Sam Harris on the Lunacy of Belief

Sam Harris on the lunacy of belief "The problem is that religion..allows perfectly sane and perfectly intelligent people to believe en masse (thanks Martin) what only idiots or lunatics could believe in isolation." That's pretty strong. Watch this if you haven't already.


Anonymous said...

Pretty strong, but pretty true.

The Uncredible Hallq said...

I like how Harris can present that material in the meekest demenor you ever seen.

Dave Armstrong said...

Isn't it interesting that here is this droning theme about Christians being insane or mad or lunatic again (I know, slightly qualified), yet this very day I defended you against the same charge on my blog.

What good is accomplished by this? You rail against Christian "confidence" and arguments against atheism as if this were the most amazing, improper thing in the world, yet many atheists on this board continue on with the "mentally ill" canard that was already old and ragged and refuted by the mid-19th century at the latest.

So it's wrong for a Christian to be merely confident in his stand over against atheism (as you have argued again and again in vociferously objecting to my abominable confidence in my case), but fine for the atheist to routinely say that Christians are nuts or psychotic (or believe things that only lunatics and madmen believe, which is scarcely any different)? And you call that treating others respectfully, and in accord with your claims in your post about discussion here?

What isn't adding up? Or do you simply freely accept double standards and expect to be treated fairly and respectfully by Christians while you trash their opponents' intelligence and mental stability?

Dave Armstrong said...

Typo: delete "opponents'" in the last sentence. I meant to do that myself in my editing but missed it.

Anonymous said...

Dave, I knew you would object. ;-) Hey, Sam the man said it, not me. the joke's on you. LOL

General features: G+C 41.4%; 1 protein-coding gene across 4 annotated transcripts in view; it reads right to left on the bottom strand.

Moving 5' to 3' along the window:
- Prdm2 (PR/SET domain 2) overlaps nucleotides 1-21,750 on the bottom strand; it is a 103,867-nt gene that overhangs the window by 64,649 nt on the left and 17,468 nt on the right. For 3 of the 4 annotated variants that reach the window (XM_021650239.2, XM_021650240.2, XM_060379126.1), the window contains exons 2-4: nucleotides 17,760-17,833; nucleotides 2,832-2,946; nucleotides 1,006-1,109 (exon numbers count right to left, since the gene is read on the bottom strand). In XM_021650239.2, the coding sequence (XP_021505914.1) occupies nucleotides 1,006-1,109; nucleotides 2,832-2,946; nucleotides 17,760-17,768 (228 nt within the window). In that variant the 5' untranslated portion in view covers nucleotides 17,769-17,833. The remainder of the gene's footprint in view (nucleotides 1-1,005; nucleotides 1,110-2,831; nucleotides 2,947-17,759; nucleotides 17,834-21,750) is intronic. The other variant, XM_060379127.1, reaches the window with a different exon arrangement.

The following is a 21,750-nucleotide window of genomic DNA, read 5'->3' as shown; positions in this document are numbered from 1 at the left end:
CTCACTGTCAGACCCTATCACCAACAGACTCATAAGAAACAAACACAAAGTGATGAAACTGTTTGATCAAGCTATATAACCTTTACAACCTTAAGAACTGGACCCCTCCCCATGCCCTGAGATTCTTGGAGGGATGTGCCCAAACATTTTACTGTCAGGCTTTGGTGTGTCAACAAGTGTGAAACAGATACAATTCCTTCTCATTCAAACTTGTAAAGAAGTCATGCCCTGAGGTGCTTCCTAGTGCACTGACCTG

Martin said...

As usual Dave, understanding comes slowly to you. Harris's point is not that Christians are all insane lunatics. It's that the practice of religion takes beliefs that, in an individual, would be seen as a sign of mental illness (belief that one is loved by and in communication with an invisible magic being), and renders them mainstream in such a way that, by being believed en masse, are no longer considered crazy. Somehow, by taking a crazy belief and spreading it to millions, it's suddenly a belief that non-crazy people have no trouble adopting. It's a very interesting sociological issue, really.

Dave Armstrong said...

Right, Martin. Big difference (that I was already well aware of, thank you).

If we talked this way about you guys, you wouldn't tolerate it for a second. In fact I know that you don't now, because y'all are always rightly complaining about "anti-atheist" sorts of Christians who think you're all immoral; by definition, and going to hell, etc.

Martin said...

Imagine a world without established religion, in which you encounter an individual who says to you, "I commune with an invisible magic being, who loves me and answers my prayers, and after I die I will go live with this being in eternal paradise." In that world, that individual would be dismissed as crazy. But we live in a world in which established religion is at the heart of every culture, and large groups of people make the same claim. Only because they are large groups of people, and because their claim is backed by instutions and churches, it is not considered a lunatic claim, nor are its believers lunatics (indeed they function normally in every area of day to day life), even though they have no greater evidence to support their claim than the lunatic in the religion-free world.

So it's an interesting phenomenon. Religion makes people who aren't lunatics believe things that you'd think only a lunatic would believe. Why is this? This is the point Harris is raising, and is a very different thing from saying "Believers are all lunatics."

Anonymous said...


In Christ,

- Calvin

Steven Carr said...

Jacob in Genesis has a dream and believed his dream was reality.

Paul says he has gone to Heaven.

Acts says Paul saw a real flesh and blood person while in a trance (presumably teleported from Macedonia)

Acts 14 says Paul was stoned to the point that people thought he was dead, yet he got up and walked away and was well enough to continue his journey the next day (Didn't he have any broken ribs or a fractured skull?)

And Jesus talks to Satan in the desert.

If I told people I talk to Satan, I would be locked up.

But people like Plantinga say that these sorts of beliefs are all properly basic, provided you are the sort of person who can look at a flower and believe that there must be a God who has made it.

Anonymous said...